The car pulled into K-Mart and expertly parked. Tony and Keith walked slowly inside. Tony’s head was in turmoil. He’d just forget what had just happened, because people would think he was crazy if he even suggested such a thing. He found the flashlight and batteries that he wanted and was putting three quarts of oil into the shopping cart when he glanced toward the door and noticed that Keith was leaving already. Keith had only come along for the ride anyway and usually picked up a package of licorice. His teeth were often black from the stuff.
Keith walked out toward the car, kicking rocks and trying to open the package of licorice that he had indeed bought. Just as he stepped near the back of Tony’s car, he saw a pickup truck rapidly approaching the parking area. Suddenly, a hard jolt from behind sent him sprawling to the pavement directly in front of the truck. Tony heard the sickening crunch of Keith’s bones as the truck rolled over his leg. “I don’t know what happened,” moaned Keith. “I thought I had been hit from the back, but our own car was parked behind me. I must have tripped.”
Tony followed the ambulance to the hospital to be with his brother. He was sweating profusely and was scared to death. He knew what had happened. His car- his friend- had hurt his brother, killed his best friend, and maybe even killed his neighbor. What was he going to do? He didn’t know the source of this car’s intelligence; he only knew that it was.
After notifying his parents of the accident and seeing that Keith was being taken care of, Tony left the hospital to test his theory about his car. He wondered if it could also read his mind. He knew he had to do something. He forced his thoughts to remain calm as he drove along the highway. He prayed to God for guidance as he began to think negative thoughts about the car.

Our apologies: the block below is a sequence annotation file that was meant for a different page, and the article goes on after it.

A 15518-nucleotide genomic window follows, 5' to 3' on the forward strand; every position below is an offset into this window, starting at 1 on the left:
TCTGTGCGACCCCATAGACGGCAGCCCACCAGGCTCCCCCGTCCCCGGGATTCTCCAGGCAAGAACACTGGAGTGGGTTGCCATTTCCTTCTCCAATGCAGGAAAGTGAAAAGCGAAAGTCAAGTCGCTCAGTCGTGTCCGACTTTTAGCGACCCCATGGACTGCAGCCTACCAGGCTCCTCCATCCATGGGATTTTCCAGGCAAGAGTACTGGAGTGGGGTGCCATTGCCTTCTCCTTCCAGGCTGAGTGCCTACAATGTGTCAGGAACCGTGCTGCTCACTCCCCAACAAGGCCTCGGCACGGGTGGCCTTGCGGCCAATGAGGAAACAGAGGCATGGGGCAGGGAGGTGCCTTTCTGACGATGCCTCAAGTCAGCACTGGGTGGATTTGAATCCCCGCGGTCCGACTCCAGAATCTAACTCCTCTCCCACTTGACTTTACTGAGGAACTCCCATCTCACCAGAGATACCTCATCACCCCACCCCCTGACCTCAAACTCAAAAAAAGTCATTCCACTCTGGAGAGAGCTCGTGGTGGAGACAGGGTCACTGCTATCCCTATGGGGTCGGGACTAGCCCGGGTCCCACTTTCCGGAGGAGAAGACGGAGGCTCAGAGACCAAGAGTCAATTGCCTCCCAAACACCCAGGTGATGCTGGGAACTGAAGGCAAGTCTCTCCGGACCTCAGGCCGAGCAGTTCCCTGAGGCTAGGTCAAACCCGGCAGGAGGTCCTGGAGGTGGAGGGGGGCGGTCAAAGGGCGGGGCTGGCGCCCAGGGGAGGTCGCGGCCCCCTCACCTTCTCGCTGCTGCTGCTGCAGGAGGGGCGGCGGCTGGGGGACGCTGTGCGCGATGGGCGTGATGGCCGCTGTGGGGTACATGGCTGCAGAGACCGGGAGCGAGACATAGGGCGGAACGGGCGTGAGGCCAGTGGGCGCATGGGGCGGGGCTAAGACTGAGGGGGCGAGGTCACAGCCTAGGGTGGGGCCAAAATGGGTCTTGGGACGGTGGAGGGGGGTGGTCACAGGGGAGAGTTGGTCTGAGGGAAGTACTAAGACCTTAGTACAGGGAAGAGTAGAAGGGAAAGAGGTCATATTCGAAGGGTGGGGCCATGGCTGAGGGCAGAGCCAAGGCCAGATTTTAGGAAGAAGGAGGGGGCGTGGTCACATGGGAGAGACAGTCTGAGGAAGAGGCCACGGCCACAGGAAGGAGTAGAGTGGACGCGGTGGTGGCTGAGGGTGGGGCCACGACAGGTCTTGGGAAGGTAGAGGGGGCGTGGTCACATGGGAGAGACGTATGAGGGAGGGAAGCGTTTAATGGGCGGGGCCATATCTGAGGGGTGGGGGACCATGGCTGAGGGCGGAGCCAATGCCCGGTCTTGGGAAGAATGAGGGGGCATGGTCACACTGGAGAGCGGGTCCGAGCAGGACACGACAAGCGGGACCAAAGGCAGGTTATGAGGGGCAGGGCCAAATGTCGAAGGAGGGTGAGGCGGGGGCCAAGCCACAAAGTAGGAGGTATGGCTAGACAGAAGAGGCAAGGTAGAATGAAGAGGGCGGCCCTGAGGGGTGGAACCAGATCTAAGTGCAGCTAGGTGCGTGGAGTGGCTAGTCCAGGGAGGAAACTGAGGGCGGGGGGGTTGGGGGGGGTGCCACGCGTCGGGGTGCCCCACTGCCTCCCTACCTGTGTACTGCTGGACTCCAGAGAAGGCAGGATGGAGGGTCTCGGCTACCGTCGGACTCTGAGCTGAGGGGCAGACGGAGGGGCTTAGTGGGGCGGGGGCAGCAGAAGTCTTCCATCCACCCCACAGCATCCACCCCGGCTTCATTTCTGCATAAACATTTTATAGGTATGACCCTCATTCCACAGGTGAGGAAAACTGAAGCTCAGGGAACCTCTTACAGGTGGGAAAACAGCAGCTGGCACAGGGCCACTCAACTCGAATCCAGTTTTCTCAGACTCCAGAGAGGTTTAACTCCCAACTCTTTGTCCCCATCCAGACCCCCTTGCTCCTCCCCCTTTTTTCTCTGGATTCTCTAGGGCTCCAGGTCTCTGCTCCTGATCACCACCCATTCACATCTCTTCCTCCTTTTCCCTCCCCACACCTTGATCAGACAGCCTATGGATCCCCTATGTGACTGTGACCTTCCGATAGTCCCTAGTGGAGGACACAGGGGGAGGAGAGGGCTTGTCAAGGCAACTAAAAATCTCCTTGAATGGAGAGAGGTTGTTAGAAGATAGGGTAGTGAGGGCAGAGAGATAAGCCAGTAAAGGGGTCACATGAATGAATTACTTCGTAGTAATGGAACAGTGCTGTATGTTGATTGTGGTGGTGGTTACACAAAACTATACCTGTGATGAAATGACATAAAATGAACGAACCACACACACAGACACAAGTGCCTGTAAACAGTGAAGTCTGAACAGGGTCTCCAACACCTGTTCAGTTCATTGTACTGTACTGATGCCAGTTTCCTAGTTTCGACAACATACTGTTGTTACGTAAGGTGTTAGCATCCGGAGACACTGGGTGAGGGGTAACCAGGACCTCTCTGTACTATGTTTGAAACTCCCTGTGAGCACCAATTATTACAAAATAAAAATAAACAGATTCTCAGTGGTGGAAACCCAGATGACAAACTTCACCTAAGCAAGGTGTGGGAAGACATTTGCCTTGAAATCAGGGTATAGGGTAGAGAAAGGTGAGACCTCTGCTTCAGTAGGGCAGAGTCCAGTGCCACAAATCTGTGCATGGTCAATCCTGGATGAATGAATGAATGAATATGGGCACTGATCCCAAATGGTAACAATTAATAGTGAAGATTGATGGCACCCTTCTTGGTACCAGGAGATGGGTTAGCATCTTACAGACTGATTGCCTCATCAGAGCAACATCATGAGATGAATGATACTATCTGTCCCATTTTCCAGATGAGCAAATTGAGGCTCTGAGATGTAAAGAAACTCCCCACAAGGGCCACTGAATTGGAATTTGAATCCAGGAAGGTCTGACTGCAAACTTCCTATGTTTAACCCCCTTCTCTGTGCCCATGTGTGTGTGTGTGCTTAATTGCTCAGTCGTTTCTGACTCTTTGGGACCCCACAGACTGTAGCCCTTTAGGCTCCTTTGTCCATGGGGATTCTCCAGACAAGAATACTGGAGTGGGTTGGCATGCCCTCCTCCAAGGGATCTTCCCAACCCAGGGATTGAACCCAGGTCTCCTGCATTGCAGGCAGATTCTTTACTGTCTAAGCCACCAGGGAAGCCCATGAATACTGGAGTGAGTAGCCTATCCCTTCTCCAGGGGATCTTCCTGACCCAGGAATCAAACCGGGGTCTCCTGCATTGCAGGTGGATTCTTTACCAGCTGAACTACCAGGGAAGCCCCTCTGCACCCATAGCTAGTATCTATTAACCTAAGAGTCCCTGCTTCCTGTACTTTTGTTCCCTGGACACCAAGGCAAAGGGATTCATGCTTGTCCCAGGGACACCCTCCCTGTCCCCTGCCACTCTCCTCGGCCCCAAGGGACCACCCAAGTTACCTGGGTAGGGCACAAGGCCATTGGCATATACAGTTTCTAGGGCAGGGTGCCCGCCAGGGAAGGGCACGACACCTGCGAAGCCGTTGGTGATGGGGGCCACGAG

“I wonder if Keith was right?” he thought. “Maybe I should get rid of this car.” The car slowed perceptibly. “No,” he thought. “I’ll keep it. It has been a good little car.” The car picked up speed and cruised smoothly down the road. Suddenly Tony screamed, “You piece of junk! I hate you, do you hear?” The car swerved sharply moving all over the road, and the front tire was flapping crazily. It halted abruptly along the shoulder. Tony knew the tire was blown, but was that all? Perspiration beaded his forehead and upper lip as he forced himself to get out and open the trunk to get the jack and spare tire. He stood beside the car listening. Nothing! Was he losing his mind? He’d been through a lot lately and maybe his imagination was just playing tricks on him. He knew one thing for sure, he was going to seek out the counseling that had been offered after Troy’s death and get himself straightened up.